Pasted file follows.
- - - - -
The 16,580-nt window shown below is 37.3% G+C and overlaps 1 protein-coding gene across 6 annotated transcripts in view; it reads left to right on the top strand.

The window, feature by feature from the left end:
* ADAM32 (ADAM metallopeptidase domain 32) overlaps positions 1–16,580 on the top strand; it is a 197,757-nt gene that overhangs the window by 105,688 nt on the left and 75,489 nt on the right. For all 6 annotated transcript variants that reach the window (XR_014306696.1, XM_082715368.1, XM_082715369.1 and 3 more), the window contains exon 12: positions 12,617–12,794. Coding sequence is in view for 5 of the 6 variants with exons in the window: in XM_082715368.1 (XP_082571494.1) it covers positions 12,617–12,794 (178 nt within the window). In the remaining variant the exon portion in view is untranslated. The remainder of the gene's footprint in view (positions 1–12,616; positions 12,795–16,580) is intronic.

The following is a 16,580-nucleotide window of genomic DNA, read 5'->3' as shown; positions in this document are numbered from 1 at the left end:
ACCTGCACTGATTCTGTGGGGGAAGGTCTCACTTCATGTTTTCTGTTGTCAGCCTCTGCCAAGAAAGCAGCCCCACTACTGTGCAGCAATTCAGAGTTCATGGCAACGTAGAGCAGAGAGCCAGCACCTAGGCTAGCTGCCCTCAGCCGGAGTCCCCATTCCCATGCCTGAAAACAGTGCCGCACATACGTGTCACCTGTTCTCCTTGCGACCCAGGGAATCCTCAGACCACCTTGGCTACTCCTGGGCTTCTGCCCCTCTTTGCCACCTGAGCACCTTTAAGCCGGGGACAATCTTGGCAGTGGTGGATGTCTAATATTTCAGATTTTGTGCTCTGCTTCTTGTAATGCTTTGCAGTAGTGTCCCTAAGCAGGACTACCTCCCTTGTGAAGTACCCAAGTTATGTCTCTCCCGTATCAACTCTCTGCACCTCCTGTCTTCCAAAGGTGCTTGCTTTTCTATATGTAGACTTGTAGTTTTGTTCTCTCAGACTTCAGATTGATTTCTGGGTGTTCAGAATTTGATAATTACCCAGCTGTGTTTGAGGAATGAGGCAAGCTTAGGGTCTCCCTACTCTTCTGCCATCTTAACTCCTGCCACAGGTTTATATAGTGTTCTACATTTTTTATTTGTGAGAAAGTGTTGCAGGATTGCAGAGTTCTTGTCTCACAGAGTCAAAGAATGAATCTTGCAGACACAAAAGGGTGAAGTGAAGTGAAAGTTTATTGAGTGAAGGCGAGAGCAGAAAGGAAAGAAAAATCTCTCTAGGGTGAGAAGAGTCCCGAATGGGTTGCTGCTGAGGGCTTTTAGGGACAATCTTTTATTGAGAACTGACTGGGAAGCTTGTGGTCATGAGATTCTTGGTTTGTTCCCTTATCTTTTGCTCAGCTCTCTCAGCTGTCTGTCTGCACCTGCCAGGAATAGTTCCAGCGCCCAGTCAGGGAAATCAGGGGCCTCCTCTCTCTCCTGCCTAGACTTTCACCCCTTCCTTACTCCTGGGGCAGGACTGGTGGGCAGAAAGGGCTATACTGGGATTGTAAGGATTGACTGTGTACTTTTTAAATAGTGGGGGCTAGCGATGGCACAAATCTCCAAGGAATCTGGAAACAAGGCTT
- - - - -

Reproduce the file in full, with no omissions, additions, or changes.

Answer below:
The 16,580-nt window shown below is 37.3% G+C and overlaps 1 protein-coding gene across 6 annotated transcripts in view; it reads left to right on the top strand.

The window, feature by feature from the left end:
* ADAM32 (ADAM metallopeptidase domain 32) overlaps positions 1–16,580 on the top strand; it is a 197,757-nt gene that overhangs the window by 105,688 nt on the left and 75,489 nt on the right. For all 6 annotated transcript variants that reach the window (XR_014306696.1, XM_082715368.1, XM_082715369.1 and 3 more), the window contains exon 12: positions 12,617–12,794. Coding sequence is in view for 5 of the 6 variants with exons in the window: in XM_082715368.1 (XP_082571494.1) it covers positions 12,617–12,794 (178 nt within the window). In the remaining variant the exon portion in view is untranslated. The remainder of the gene's footprint in view (positions 1–12,616; positions 12,795–16,580) is intronic.

The following is a 16,580-nucleotide window of genomic DNA, read 5'->3' as shown; positions in this document are numbered from 1 at the left end:
ACCTGCACTGATTCTGTGGGGGAAGGTCTCACTTCATGTTTTCTGTTGTCAGCCTCTGCCAAGAAAGCAGCCCCACTACTGTGCAGCAATTCAGAGTTCATGGCAACGTAGAGCAGAGAGCCAGCACCTAGGCTAGCTGCCCTCAGCCGGAGTCCCCATTCCCATGCCTGAAAACAGTGCCGCACATACGTGTCACCTGTTCTCCTTGCGACCCAGGGAATCCTCAGACCACCTTGGCTACTCCTGGGCTTCTGCCCCTCTTTGCCACCTGAGCACCTTTAAGCCGGGGACAATCTTGGCAGTGGTGGATGTCTAATATTTCAGATTTTGTGCTCTGCTTCTTGTAATGCTTTGCAGTAGTGTCCCTAAGCAGGACTACCTCCCTTGTGAAGTACCCAAGTTATGTCTCTCCCGTATCAACTCTCTGCACCTCCTGTCTTCCAAAGGTGCTTGCTTTTCTATATGTAGACTTGTAGTTTTGTTCTCTCAGACTTCAGATTGATTTCTGGGTGTTCAGAATTTGATAATTACCCAGCTGTGTTTGAGGAATGAGGCAAGCTTAGGGTCTCCCTACTCTTCTGCCATCTTAACTCCTGCCACAGGTTTATATAGTGTTCTACATTTTTTATTTGTGAGAAAGTGTTGCAGGATTGCAGAGTTCTTGTCTCACAGAGTCAAAGAATGAATCTTGCAGACACAAAAGGGTGAAGTGAAGTGAAAGTTTATTGAGTGAAGGCGAGAGCAGAAAGGAAAGAAAAATCTCTCTAGGGTGAGAAGAGTCCCGAATGGGTTGCTGCTGAGGGCTTTTAGGGACAATCTTTTATTGAGAACTGACTGGGAAGCTTGTGGTCATGAGATTCTTGGTTTGTTCCCTTATCTTTTGCTCAGCTCTCTCAGCTGTCTGTCTGCACCTGCCAGGAATAGTTCCAGCGCCCAGTCAGGGAAATCAGGGGCCTCCTCTCTCTCCTGCCTAGACTTTCACCCCTTCCTTACTCCTGGGGCAGGACTGGTGGGCAGAAAGGGCTATACTGGGATTGTAAGGATTGACTGTGTACTTTTTAAATAGTGGGGGCTAGCGATGGCACAAATCTCCAAGGAATCTGGAAACAAGGCTT